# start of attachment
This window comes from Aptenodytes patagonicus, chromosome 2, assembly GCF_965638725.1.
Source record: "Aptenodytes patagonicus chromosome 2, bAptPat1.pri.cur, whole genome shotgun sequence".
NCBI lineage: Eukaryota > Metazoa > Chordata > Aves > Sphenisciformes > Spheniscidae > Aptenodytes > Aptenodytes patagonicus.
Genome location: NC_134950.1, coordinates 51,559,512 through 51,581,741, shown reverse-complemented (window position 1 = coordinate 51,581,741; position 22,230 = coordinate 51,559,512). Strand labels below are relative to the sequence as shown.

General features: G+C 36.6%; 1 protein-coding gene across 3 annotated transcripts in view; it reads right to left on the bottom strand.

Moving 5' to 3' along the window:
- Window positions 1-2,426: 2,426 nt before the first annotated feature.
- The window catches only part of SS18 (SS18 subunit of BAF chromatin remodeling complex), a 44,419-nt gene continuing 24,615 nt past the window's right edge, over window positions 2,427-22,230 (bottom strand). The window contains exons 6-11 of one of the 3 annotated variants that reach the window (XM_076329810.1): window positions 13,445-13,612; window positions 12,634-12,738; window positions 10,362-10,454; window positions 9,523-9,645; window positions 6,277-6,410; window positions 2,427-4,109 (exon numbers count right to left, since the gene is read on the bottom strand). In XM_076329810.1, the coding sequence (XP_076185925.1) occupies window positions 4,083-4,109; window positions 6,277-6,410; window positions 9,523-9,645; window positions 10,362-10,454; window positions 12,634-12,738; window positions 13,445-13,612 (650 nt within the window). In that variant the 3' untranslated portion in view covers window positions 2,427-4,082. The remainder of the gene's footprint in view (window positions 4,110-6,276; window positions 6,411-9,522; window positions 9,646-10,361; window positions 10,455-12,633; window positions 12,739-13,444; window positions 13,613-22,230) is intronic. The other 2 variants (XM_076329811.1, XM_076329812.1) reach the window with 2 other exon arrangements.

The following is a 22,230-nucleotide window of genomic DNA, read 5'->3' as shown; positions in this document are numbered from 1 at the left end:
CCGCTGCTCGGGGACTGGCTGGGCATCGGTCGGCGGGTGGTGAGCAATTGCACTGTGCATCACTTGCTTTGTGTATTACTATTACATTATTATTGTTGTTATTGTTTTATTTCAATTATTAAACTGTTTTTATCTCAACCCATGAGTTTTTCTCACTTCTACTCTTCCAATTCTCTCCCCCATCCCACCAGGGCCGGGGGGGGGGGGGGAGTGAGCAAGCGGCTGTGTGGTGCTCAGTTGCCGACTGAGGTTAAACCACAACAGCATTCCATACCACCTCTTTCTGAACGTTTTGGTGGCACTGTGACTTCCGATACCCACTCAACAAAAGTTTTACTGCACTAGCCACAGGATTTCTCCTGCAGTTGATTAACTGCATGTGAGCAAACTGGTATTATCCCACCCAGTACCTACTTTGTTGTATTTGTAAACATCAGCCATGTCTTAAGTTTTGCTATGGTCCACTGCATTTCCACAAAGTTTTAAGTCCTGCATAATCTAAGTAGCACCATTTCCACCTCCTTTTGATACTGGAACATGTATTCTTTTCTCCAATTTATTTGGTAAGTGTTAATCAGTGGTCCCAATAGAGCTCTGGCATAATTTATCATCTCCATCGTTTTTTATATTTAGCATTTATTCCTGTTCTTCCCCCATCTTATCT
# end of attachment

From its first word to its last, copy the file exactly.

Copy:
This window comes from Aptenodytes patagonicus, chromosome 2, assembly GCF_965638725.1.
Source record: "Aptenodytes patagonicus chromosome 2, bAptPat1.pri.cur, whole genome shotgun sequence".
NCBI lineage: Eukaryota > Metazoa > Chordata > Aves > Sphenisciformes > Spheniscidae > Aptenodytes > Aptenodytes patagonicus.
Genome location: NC_134950.1, coordinates 51,559,512 through 51,581,741, shown reverse-complemented (window position 1 = coordinate 51,581,741; position 22,230 = coordinate 51,559,512). Strand labels below are relative to the sequence as shown.

General features: G+C 36.6%; 1 protein-coding gene across 3 annotated transcripts in view; it reads right to left on the bottom strand.

Moving 5' to 3' along the window:
- Window positions 1-2,426: 2,426 nt before the first annotated feature.
- The window catches only part of SS18 (SS18 subunit of BAF chromatin remodeling complex), a 44,419-nt gene continuing 24,615 nt past the window's right edge, over window positions 2,427-22,230 (bottom strand). The window contains exons 6-11 of one of the 3 annotated variants that reach the window (XM_076329810.1): window positions 13,445-13,612; window positions 12,634-12,738; window positions 10,362-10,454; window positions 9,523-9,645; window positions 6,277-6,410; window positions 2,427-4,109 (exon numbers count right to left, since the gene is read on the bottom strand). In XM_076329810.1, the coding sequence (XP_076185925.1) occupies window positions 4,083-4,109; window positions 6,277-6,410; window positions 9,523-9,645; window positions 10,362-10,454; window positions 12,634-12,738; window positions 13,445-13,612 (650 nt within the window). In that variant the 3' untranslated portion in view covers window positions 2,427-4,082. The remainder of the gene's footprint in view (window positions 4,110-6,276; window positions 6,411-9,522; window positions 9,646-10,361; window positions 10,455-12,633; window positions 12,739-13,444; window positions 13,613-22,230) is intronic. The other 2 variants (XM_076329811.1, XM_076329812.1) reach the window with 2 other exon arrangements.

The following is a 22,230-nucleotide window of genomic DNA, read 5'->3' as shown; positions in this document are numbered from 1 at the left end:
CCGCTGCTCGGGGACTGGCTGGGCATCGGTCGGCGGGTGGTGAGCAATTGCACTGTGCATCACTTGCTTTGTGTATTACTATTACATTATTATTGTTGTTATTGTTTTATTTCAATTATTAAACTGTTTTTATCTCAACCCATGAGTTTTTCTCACTTCTACTCTTCCAATTCTCTCCCCCATCCCACCAGGGCCGGGGGGGGGGGGGGAGTGAGCAAGCGGCTGTGTGGTGCTCAGTTGCCGACTGAGGTTAAACCACAACAGCATTCCATACCACCTCTTTCTGAACGTTTTGGTGGCACTGTGACTTCCGATACCCACTCAACAAAAGTTTTACTGCACTAGCCACAGGATTTCTCCTGCAGTTGATTAACTGCATGTGAGCAAACTGGTATTATCCCACCCAGTACCTACTTTGTTGTATTTGTAAACATCAGCCATGTCTTAAGTTTTGCTATGGTCCACTGCATTTCCACAAAGTTTTAAGTCCTGCATAATCTAAGTAGCACCATTTCCACCTCCTTTTGATACTGGAACATGTATTCTTTTCTCCAATTTATTTGGTAAGTGTTAATCAGTGGTCCCAATAGAGCTCTGGCATAATTTATCATCTCCATCGTTTTTTATATTTAGCATTTATTCCTGTTCTTCCCCCATCTTATCT